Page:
How to Grout Tiles: Learn To Prepare, Mix and Apply

Hand holding grouting trowel on tiled wall applying grout
(Image credit: Getty Images)

Learning how to grout tiles is a skill that is perfect for budding DIYers and it only requires a few tools to get started.

Applying grout is an essential element of tiling, whether you are grouting newly laid tiles or re-grouting to transform your bathroom or kitchen design. This is because it prevents water ingress and stops tiles from touching and cracking.

Follow this step-by-step guide to grouting tiles and discover everything you need to know to get a professional grade finish.

How to Grout Tiles: The Tools You'll Need

Follow these lists of the tools and materials you'll need to grout tiles effectively.


  • Grout float/spreader
  • Grout ball finishing tool
  • Sponge
  • Cloth
  • Grout rake
  • Sponge brush or roller
  • Bucket
  • Scraper


  • Grout
  • Grout sealant

Tools list for grouting tiles

(Image credit: Emma Downer)

Step 1: Preparation


If you have natural stone tiles like slate you will need to seal your tiles too and can use an all-in-one tile and grout sealant.

The most common type of grout available, and the easiest to use, is a cement-based grout which is porous and requires sealing to prevent water ingress. Think of it like the surface of a pumice stone with holes that can catch dirt and take up water. 

Another type is Epoxy grout, which does not require sealing, but is usually much more expensive and trickier to apply. But both work well whatever way you have been cutting tiles.

Both premixed grout, such as UniBond's Ultra Force Wall Tile Grout , and powdered grout typically comes in a white or grey colour to match or compliment tiles. However, it’s also possible to get black or bright colours for a contrasting, more impactful look. 

Before you start, protect your surfaces and hardware such as taps to stop stray compound from drying on or discolouring your surfaces. 

If you are re-grouting you’ll want to scrape out the old grout using a manual grout rake such as this one from Amazon, or an electric version. Be careful as you work to ensure you don’t slip and damage the tile face or cause chips.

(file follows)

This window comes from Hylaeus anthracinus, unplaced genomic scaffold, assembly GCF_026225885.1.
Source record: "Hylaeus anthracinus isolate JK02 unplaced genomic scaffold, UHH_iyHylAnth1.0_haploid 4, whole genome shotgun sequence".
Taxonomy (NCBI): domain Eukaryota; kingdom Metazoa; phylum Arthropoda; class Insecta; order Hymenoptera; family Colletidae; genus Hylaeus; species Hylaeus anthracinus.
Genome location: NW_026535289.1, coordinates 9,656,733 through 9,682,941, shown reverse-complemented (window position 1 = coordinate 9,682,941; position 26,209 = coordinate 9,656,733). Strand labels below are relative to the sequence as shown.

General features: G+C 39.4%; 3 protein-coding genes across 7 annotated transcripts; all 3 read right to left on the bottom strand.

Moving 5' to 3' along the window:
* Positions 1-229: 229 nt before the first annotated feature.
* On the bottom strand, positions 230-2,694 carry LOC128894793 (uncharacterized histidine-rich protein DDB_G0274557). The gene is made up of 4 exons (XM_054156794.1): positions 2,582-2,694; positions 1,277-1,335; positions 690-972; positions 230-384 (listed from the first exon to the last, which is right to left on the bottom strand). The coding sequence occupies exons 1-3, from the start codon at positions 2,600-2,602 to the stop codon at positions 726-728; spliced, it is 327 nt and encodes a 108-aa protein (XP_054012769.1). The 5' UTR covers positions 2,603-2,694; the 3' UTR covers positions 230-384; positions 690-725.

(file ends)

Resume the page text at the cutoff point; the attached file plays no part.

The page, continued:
Removing grout from tiles

If you are re-grouting then first remove the old grout from your tiles (Image credit: Emma Downer)

Step 2: Mixing the Grout

Mix the water and powder together in a bucket using the scraper tool, then add the water first and mix only as much as you can use in about 30 minutes. This will prevent the mixture from drying out.

Mixing grout before applying on tiles

Mix the grout before applying on tiles (Image credit: Emma Downer)

Step 3: Applying the Grout


For strong colours such as black be prepared to rinse the sponge a few times before the grout is removed fully. 

Different colour grouts work well with kitchen wall tile ideas but you still apply the same way. Start with a small amount of mixed product to the grout float or spreader and use a pumping action to push the grout into the seams. 

Move the float diagonally to stop the grout falling into the gaps, and go over the same lines a few times in multiple directions. The aim is to make sure the gap is filled entirely, not just the top layer.

Applying grout to tiles

(Image credit: Emma Downer)

Remove as much product as possible with the float and then use a damp sponge to remove the rest. Wring the sponge out well; you don’t want it to be too wet as this may dribble and remove the grout as you wipe.

Next, run a grout finishing tool along the seams - this is just one of the best tiling tools you'll need for grouting. The ball on the tool removes excess grout and will give an even and professional finish. Wipe away any excess again with the sponge.

Once you have allowed the grout to dry and cure - leave it for between 48 to 72 hours - you’ll then need to polish the top of the tile with a dry cloth to remove the powdery film left on the tile.

polishing tiles after grouting

(Image credit: Emma Downer)

Step 4: Sealing the Grout

Sealing the grout makes tiles easier to maintain as the dirt and moisture aren’t picked up by the porous holes in the grout. 

Using a grout sealer you can apply the sealant with a foam brush, foam roller or even a pipette to the seams, removing any excess sealant from the tile itself.